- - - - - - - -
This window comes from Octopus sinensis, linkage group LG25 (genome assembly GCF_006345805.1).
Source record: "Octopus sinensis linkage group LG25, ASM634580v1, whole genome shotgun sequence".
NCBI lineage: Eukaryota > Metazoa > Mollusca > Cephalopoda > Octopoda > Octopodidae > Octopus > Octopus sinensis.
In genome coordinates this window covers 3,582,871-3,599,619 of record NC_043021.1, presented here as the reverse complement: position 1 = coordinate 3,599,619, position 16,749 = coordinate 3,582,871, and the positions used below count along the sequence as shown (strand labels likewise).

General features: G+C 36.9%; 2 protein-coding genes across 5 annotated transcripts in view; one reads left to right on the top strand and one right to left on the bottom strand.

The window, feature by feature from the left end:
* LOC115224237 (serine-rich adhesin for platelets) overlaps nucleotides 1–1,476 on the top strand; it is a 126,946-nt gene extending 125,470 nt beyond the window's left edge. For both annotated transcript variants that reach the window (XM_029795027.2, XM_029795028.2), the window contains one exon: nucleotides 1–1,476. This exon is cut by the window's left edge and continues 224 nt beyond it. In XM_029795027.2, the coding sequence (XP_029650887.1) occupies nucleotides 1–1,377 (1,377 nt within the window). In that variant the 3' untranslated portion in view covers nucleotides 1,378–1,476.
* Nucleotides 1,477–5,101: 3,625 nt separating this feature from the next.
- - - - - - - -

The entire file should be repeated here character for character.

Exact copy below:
This window comes from Octopus sinensis, linkage group LG25 (genome assembly GCF_006345805.1).
Source record: "Octopus sinensis linkage group LG25, ASM634580v1, whole genome shotgun sequence".
NCBI lineage: Eukaryota > Metazoa > Mollusca > Cephalopoda > Octopoda > Octopodidae > Octopus > Octopus sinensis.
In genome coordinates this window covers 3,582,871-3,599,619 of record NC_043021.1, presented here as the reverse complement: position 1 = coordinate 3,599,619, position 16,749 = coordinate 3,582,871, and the positions used below count along the sequence as shown (strand labels likewise).

General features: G+C 36.9%; 2 protein-coding genes across 5 annotated transcripts in view; one reads left to right on the top strand and one right to left on the bottom strand.

The window, feature by feature from the left end:
* LOC115224237 (serine-rich adhesin for platelets) overlaps nucleotides 1–1,476 on the top strand; it is a 126,946-nt gene extending 125,470 nt beyond the window's left edge. For both annotated transcript variants that reach the window (XM_029795027.2, XM_029795028.2), the window contains one exon: nucleotides 1–1,476. This exon is cut by the window's left edge and continues 224 nt beyond it. In XM_029795027.2, the coding sequence (XP_029650887.1) occupies nucleotides 1–1,377 (1,377 nt within the window). In that variant the 3' untranslated portion in view covers nucleotides 1,378–1,476.
* Nucleotides 1,477–5,101: 3,625 nt separating this feature from the next.